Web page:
Do Whales Help Remove Carbon from the Atmosphere?

Do Whales Help Remove Carbon from the Atmosphere?
Do Whales Help Remove Carbon from the Atmosphere?

Despite some optimism, a new study by Griffith University and a group of international academics has found that the amount of potential carbon captured by whales is insufficient to significantly influence the direction of climate change.

Professor Brendan Mackey of the Whales and Climate Research Program at Griffith University and Dr. Jasper De Bie analyzed the main mechanisms by which baleen whales (such as humpback whales) remove atmospheric carbon on a regional and global scale.

The team discovered that the amount the whales could potentially hold is too small to have a significant impact on the course of climate change.

Dr. “Our study supports that whales are important to the marine ecosystem, but their contribution to the global carbon flow is too small to effectively reduce atmospheric carbon,” Meynecke said.

“Our research team would love to highlight the opposite in order to benefit whale conservation and perhaps one day use carbon credits to support research, but the discussion is misleading and fuels false hopes.”

This contrasts with the media continuing to promote whales as climate engineers.

Falsely encouraging charismatic creatures to serve as climate engineers could further delay the fundamental behavioral change needed to escape the devastating effects of climate change, with unintended negative effects on the recovery of whale populations.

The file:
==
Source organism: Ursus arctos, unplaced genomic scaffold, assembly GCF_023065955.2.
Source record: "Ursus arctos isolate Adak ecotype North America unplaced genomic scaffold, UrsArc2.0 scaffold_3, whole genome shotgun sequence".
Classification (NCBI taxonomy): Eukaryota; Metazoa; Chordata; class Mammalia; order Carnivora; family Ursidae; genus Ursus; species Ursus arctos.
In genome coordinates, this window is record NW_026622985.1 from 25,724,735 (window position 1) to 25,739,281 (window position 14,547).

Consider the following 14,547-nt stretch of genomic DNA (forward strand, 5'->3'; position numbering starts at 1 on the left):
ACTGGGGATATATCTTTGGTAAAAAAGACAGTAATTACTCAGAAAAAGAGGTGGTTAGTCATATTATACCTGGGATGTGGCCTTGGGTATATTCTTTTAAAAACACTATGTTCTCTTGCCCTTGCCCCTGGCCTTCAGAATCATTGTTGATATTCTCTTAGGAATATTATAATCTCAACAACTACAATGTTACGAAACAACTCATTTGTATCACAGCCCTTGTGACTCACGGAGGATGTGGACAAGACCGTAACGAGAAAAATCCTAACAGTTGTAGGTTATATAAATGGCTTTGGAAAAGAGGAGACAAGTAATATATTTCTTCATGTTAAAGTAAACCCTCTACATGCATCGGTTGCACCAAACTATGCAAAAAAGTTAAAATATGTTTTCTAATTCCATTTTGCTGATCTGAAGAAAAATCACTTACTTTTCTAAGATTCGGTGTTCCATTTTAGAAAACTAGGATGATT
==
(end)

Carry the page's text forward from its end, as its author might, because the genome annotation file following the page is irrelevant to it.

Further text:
The researchers stressed that the ocean carbon cycle has a significant impact on global warming and that further research on ecological knowledge gaps in whales will help clarify their role in this process.

Whales can store carbon in their biomass for decades, depending on how long they live. They can also contribute to the capture of carbon by falling to the ocean floor after they die, where they can eventually become covered with sediment.

Dr. Meynecke cautioned that while whales are essential for the healthy functioning of marine ecosystems, overstating their capacity to halt or offset human-induced changes in the global carbon budget risks inadvertently diverting attention from tried-and-true strategies to reduce greenhouse gas emissions.

“Previous estimates do not take into account the extent of the temporal and spatial occurrence of carbon sequestration. Whale respiration is also overlooked in some proposed carbon sequestration processes, such as whale drop (when whales die and land on the ocean floor, they hold carbon for decades).

We believe it is critical to recognize that whale conservation is primarily motivated by factors other than carbon sequestration.

“Conserving marine environments at scale, including whale habitats, will build resilience and help with natural carbon capture on a global scale.”

Source: Frontiers in Marine Science, “Do whales really increase the removal of atmospheric carbon from the oceans?” published a study entitled

📩 05/06/2023 14:31